“We met in high school. He was a year ahead of me, and he enlisted in the Navy when he graduated. We wrote letters to keep in touch. He flew home for Thanksgiving and came to our home town parade in uniform. I was marching in the pom squad, and when I saw him, I was smitten.
“We went on a date that Christmas — skiing. He spent the whole day skiing backwards, trying to teach me. On December 28, 2001, we made it official: we were a couple. We spent the next six and a half years dating long distance. He got orders to Guam right around the time I graduated from high school, and I didn’t even know where Guam was. Shortly after that, he put in an officer package and was accepted to the Naval Academy. He came home the day of my sister’s wedding, when I was in college. He proposed while we were skiing, while the sun was setting. He got down on one knee in his ski boots. It was two years to the day that we first started dating, and even though I was only 19 years old, I knew he was my soul mate. He is the love of my life, my best friend, and he knows me better than anyone else on earth.
“Nine years and two kids later, he left last week for his fourth deployment, our third with kids. The hardest part is watching our kids miss their dad, and making all of the big decisions on my own. It’s so hard to not have your spouse around to tell you that as a mom, you are are doing alright. Not having that affirmation is tough, but you get those glimmers of hope, those moments where you know you are doing just fine. Today is my birthday, and he was able to call, which was everything. It’s true the best gifts in life can’t be bought. My deployment mantra is, ‘I got this.’ I’m keeping a routine for my kids, I’ll keep relying on my faith, and our incredible friends and lots of prayers will get us through.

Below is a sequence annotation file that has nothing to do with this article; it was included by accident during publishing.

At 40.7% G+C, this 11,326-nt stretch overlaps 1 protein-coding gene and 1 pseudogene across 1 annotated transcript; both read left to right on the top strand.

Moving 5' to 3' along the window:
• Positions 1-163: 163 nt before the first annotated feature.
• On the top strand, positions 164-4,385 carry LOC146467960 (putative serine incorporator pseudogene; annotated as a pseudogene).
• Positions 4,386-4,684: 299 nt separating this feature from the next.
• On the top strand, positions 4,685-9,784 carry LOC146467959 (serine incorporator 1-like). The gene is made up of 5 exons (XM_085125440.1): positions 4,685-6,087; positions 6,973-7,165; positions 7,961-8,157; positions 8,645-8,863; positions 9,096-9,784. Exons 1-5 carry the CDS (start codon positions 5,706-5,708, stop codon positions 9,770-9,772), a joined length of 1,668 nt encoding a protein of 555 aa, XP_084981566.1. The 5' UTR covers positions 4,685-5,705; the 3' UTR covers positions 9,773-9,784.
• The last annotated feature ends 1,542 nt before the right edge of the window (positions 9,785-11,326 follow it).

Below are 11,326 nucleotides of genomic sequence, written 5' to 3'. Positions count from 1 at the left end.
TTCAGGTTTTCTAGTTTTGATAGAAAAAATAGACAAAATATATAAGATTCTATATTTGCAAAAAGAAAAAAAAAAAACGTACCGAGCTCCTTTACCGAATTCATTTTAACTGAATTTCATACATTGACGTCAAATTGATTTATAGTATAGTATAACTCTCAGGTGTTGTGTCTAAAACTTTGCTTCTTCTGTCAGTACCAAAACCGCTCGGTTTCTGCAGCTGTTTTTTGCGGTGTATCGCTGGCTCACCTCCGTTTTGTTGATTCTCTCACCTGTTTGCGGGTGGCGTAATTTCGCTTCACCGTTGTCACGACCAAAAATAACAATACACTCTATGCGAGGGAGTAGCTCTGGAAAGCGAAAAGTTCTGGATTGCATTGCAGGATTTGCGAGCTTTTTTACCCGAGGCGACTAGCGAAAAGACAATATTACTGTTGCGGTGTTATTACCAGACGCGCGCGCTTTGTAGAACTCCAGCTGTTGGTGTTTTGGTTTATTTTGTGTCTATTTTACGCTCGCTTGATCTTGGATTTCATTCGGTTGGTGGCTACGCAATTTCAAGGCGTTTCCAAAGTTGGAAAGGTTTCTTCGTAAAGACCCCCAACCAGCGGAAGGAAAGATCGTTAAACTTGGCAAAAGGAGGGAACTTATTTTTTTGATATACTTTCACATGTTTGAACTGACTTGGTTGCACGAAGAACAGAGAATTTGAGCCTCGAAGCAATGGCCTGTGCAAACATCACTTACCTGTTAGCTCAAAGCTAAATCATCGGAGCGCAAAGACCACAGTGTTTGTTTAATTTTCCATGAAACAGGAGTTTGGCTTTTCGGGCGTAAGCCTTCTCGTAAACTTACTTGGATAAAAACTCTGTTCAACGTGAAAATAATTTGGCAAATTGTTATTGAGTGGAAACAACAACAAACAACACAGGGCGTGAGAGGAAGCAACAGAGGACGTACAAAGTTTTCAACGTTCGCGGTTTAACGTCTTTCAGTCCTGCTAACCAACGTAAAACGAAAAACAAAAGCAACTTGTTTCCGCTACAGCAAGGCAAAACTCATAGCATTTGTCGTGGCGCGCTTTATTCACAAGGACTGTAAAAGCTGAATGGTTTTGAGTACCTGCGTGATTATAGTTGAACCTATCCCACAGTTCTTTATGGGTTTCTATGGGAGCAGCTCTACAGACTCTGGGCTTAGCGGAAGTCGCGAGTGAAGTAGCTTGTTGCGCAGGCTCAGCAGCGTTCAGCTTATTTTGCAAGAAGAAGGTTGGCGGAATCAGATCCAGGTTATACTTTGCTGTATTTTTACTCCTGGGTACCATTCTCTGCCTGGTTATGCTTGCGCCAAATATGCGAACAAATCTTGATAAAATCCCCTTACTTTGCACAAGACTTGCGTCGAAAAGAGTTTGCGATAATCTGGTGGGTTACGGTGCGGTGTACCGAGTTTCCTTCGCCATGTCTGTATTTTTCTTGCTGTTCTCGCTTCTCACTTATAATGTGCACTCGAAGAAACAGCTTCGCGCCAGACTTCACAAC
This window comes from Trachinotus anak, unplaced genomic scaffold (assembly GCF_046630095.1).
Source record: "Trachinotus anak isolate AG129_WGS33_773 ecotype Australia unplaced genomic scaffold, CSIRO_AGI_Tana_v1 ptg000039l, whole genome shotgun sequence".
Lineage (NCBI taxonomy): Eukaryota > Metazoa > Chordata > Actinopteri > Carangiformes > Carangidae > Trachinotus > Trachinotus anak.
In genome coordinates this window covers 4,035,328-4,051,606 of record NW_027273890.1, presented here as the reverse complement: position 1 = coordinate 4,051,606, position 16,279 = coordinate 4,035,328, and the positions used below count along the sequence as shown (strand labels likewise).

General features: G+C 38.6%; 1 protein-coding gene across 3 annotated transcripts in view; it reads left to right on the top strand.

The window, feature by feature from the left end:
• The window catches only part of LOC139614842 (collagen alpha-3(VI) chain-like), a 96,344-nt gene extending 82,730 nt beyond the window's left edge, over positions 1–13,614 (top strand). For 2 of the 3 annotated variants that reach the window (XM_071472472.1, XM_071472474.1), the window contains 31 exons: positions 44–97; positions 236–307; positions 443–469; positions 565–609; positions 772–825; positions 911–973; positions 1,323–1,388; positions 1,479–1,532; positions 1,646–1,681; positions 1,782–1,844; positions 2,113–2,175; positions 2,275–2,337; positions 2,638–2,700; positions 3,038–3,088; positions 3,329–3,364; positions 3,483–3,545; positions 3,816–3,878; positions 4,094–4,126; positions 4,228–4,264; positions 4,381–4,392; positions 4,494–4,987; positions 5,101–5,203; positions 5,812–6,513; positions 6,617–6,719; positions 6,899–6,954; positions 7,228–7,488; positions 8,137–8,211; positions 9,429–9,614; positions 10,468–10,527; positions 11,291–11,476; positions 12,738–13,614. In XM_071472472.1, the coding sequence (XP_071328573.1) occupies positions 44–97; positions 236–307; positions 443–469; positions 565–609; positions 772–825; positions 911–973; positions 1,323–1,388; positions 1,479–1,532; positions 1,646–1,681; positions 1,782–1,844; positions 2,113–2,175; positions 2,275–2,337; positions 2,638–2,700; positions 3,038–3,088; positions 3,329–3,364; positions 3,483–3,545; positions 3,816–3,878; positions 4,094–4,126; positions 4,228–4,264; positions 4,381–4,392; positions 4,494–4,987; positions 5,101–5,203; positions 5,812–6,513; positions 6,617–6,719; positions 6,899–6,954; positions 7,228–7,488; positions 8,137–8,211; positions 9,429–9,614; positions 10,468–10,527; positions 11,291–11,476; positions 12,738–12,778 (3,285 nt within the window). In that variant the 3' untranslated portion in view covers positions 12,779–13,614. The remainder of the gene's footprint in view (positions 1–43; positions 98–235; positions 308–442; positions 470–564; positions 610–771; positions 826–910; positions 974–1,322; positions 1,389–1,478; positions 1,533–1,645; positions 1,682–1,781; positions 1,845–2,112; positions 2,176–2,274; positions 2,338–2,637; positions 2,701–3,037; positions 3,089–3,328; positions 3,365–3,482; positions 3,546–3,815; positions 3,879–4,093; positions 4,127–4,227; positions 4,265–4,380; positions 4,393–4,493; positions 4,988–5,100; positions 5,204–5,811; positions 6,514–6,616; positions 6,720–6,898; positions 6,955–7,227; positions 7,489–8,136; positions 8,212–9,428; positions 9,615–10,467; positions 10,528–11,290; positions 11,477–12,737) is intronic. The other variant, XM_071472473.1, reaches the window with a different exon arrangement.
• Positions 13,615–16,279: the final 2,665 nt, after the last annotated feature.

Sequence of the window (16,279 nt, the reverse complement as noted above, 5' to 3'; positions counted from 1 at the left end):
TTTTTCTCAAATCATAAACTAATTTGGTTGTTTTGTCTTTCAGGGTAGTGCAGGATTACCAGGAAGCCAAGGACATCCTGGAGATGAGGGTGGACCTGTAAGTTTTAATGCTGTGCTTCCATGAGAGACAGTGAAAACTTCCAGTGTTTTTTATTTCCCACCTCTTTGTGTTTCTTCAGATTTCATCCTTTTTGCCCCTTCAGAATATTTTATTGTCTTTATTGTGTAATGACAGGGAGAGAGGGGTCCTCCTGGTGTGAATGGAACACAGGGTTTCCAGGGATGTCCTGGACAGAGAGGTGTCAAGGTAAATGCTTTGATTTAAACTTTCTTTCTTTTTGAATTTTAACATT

“It’s funny, this military life. Your friendships become as dear as family. I never thought I’d be so close to people I’m not related to — you make amazing and heartbreaking friendships. I can’t imagine another situation where, by choice and by force, you’d be put with such remarkable and diverse people. You really feel your support during the hard times.
“Last summer, there was a mishap in the helicopter my husband was flying. That phone call was the single most terrifying and miraculous news I’ve ever received. He, and the rest of the crew, walked away from it. But in that moment, you realize how precious life is, how special your marriage is, and just how truly incredible your village is. From the friend that watched the kids while her husband drove me to the hospital, to the friends that brought dinner that night, and the generous outpouring of love and prayers, it’s humbling. The hard times bring you so, so close. There is great power in laughing together, but sometimes it’s the grief that brings you closest. When I had my miscarriage, my best friend sat with me on the floor and cried with me when there were no words. She picked off the pieces of toilet paper that were stuck to my face when I ran out of Kleenex. You don’t know while you’re in those tough moments that you’ll get through, but when you come out on the other side, you see just how strong you are. And so I keep repeating, ‘I got this.’ And I know I do.”